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The vision of voting
Traditionally, it was felt that women’s ‘place’ was at home, caring for her husband and children. The transition (during 1760s-1840s) from small cottage industries, in which goods were primarily made by hand, to mass-produced goods in factories using steam and water power has been termed ‘The Industrial Revolution.’ Being ‘allowed’ to work meant that many women wanted to have more of a say in their own lives. However, although women could own property, they didn’t have the right to vote. Petitions about this started emerging from the 1830s. Some key events, such as the 1888 London Matchgirls Strike, drew attention to women’s rights. The earlier ‘Suffragists’ engaged in peaceful protests. Many sympathisers defaced or sabotaged their 1911 Census forms. The later ‘Suffragettes’ used stronger tactics, adhering to their motto ‘Deeds not Words.’ This involved breaking windows, handcuffing themselves to railings, posting themselves to home of the Prime Minister, going on hunger strikes when imprisoned, and even planting bombs. In 1913, Emily Davison threw herself in front of King George V's horse, at the Epsom Derby horse races, to protest against women’s suffrage. She died from her injuries four days later. This tragedy had to make Government decision-makers to pay attention. By 1918, the ‘Representation of the People Act’ extended the vote to all men over 21, and women over 30 who met a property qualification. This session will trace some key players, and reveal a variety of useful sources, including the (recently revealed) 1921 Census.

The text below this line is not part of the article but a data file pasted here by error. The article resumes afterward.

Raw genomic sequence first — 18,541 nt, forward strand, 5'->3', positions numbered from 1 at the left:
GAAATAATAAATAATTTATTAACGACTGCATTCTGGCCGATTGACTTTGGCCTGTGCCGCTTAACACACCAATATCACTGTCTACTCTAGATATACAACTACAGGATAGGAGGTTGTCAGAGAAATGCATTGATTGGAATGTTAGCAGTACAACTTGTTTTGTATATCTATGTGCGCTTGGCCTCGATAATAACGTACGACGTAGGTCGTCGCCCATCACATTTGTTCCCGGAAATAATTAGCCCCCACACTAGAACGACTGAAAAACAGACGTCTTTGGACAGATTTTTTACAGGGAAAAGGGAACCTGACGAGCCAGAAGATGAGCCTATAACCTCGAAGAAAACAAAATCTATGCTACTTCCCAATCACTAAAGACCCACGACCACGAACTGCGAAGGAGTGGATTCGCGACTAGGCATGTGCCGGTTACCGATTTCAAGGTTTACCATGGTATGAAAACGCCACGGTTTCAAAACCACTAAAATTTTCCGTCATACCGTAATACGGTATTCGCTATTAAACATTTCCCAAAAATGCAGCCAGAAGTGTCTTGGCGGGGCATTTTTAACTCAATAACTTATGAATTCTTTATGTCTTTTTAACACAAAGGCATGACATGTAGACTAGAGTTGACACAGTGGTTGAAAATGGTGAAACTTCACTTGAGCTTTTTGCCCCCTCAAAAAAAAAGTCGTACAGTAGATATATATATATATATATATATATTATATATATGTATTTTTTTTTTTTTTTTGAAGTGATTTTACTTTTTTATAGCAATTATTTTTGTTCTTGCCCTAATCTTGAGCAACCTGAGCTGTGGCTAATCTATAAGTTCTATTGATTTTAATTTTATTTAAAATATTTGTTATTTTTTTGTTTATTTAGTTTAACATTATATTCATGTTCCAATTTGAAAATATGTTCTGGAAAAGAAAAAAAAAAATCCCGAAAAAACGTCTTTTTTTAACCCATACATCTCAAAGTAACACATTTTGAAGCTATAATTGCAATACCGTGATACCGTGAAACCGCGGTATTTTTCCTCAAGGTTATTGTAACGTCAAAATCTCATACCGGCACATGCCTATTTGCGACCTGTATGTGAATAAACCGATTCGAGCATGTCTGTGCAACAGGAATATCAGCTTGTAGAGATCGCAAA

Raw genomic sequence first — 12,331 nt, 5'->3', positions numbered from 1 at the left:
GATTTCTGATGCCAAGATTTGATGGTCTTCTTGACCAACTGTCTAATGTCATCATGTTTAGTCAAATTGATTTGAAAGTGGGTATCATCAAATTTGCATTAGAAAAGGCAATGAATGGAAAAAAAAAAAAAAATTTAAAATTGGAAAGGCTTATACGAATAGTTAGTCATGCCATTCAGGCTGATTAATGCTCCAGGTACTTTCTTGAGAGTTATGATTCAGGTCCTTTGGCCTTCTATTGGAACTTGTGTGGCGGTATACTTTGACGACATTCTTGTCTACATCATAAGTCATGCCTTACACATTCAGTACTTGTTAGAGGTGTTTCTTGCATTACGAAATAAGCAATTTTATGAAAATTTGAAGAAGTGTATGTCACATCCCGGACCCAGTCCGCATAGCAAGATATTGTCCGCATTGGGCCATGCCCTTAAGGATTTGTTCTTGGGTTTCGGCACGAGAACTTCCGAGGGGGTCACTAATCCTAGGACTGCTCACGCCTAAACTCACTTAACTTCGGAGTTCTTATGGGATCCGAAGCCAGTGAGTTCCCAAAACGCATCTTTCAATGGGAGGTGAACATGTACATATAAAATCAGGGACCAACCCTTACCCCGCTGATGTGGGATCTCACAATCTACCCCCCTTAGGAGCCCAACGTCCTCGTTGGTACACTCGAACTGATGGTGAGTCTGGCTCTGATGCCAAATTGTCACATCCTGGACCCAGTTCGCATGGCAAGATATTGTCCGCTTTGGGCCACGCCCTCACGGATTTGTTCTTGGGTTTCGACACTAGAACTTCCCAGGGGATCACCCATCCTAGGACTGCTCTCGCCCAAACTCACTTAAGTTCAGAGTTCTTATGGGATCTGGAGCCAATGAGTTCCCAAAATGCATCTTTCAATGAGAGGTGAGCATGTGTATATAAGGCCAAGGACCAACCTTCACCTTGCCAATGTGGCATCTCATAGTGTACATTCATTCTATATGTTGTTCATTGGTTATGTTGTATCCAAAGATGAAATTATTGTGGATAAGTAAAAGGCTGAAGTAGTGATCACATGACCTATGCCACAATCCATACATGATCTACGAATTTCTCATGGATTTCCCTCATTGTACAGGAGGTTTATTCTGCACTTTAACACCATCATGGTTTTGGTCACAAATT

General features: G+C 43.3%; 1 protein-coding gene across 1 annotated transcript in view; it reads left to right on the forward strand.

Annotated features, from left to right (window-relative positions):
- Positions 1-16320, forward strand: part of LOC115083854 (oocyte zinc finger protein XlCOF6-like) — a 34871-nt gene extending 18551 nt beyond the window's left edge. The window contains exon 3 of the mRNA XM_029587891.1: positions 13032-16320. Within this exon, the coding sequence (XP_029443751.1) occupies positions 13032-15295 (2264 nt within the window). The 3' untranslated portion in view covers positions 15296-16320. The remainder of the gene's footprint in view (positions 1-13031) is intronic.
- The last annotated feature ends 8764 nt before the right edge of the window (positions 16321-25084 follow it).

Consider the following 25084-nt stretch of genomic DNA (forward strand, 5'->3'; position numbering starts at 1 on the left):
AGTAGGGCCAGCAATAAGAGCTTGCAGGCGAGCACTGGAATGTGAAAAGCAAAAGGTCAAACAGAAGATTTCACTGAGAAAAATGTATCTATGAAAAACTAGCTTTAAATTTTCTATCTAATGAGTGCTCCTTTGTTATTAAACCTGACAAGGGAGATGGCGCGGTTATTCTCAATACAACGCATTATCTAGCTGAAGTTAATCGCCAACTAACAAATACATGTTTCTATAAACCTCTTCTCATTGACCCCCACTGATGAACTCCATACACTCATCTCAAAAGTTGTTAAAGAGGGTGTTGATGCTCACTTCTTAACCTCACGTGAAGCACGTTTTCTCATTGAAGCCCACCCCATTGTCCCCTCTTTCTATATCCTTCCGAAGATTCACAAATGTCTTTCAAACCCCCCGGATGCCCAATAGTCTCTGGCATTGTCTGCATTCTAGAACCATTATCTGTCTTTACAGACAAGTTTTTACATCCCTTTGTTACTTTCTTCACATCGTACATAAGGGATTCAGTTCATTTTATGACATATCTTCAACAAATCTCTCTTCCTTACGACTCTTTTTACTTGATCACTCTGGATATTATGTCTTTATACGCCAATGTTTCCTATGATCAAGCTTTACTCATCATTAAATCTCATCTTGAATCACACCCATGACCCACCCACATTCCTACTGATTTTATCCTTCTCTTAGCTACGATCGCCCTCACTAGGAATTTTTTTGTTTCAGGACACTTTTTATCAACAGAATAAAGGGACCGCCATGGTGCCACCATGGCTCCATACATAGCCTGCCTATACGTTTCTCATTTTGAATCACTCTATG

Can't make this time? Book anyway as this talk will be recorded and available to watch for 2 weeks.
About the speaker: Dr Penny Walters lectures internationally and writes articles about a variety of genealogy topics: ethical dilemmas in genealogy; the psychology of searching; adoption; black British heritage; mixing DNA results with a paper trail; diaspora; Irish heritage. Penny is the author of 'Ethical Dilemmas in Genealogy' (2019) and 'The Psychology of Searching' (2020), both available on Amazon in kindle or paperback.
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